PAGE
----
by Mike Masnick
Fri, Dec 7th 2007 12:39am
Rich Kulawiec writes in to let us know about a Boing Boing post about some fairly ridiculous limitations on Western Digital's networked drives. Apparently, once you've set up the drive, you can subscribe to a service that will allow others to access your drive from the internet (rather than on the local network). You can set up accounts for specific people, including highlighting what is available to be shared with that person. However, Western Digital has simply decided that under no circumstance can you share a variety of multimedia filetypes, such as mp3s, wmvs, aac or others. Its reasoning is that this is "due to unverifiable media license authentication," which is basically a gibberish way of saying that you might be infringing on someone's copyright. Of course, you might not be either. There are an awful lot of media files out there that are perfectly legitimate to share with others. Certainly, this sort of action makes this service useless to a musician who records tracks and makes them available to his record label using such a drive. The key question, though, is why Western Digital should bother at all. There's certainly no legal reason for Western Digital to do such a thing -- and all it does is make their drives a lot less useful for perfectly legitimate activities.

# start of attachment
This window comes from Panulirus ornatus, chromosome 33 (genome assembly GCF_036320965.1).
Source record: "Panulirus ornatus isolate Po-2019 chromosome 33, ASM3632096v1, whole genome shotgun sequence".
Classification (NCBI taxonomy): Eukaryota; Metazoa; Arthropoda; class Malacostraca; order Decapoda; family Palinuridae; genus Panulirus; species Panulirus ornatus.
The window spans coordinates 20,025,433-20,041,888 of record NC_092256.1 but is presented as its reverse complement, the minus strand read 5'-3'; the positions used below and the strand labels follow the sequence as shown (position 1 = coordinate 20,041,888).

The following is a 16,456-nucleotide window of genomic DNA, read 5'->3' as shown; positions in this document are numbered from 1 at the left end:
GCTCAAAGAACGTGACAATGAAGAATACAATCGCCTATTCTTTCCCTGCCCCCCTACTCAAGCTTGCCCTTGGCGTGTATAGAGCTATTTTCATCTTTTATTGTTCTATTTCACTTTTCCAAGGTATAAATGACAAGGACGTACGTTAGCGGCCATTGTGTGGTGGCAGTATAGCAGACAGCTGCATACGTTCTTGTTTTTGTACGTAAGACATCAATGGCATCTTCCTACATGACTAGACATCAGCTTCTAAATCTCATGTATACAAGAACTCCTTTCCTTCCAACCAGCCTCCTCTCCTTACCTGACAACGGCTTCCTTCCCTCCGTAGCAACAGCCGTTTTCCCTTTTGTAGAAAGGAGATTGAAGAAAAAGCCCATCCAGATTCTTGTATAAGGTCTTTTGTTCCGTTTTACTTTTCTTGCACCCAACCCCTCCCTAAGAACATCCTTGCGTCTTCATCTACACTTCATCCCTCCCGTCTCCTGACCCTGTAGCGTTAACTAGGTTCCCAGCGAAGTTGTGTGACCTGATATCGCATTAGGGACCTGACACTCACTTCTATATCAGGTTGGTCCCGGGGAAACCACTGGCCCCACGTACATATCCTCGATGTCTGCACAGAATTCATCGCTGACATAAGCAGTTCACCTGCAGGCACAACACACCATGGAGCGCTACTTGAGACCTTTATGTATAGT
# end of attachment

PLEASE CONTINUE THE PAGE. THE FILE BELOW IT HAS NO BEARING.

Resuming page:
If you liked this post, you may also be interested in...
- Judge Mocks Public Interest Concerns About Kicking People Off Internet, Tells Cox It's Not Protected By The DMCA
- YouTube Puts Some Monetary Weight Behind Fighting For Fair Use: Others Should Too
- Dumb Idea... Or The Dumbest Idea? Seize Terrorists' Copyrights And Then Censor Them With The DMCA
- This Week In 'The NSA Knows F**king Everything': How It Hacked Most Hard Drives And SIM Cards
- YouTube Joins Hulu In Letting Content Holders Block Access For TV-Connected Devices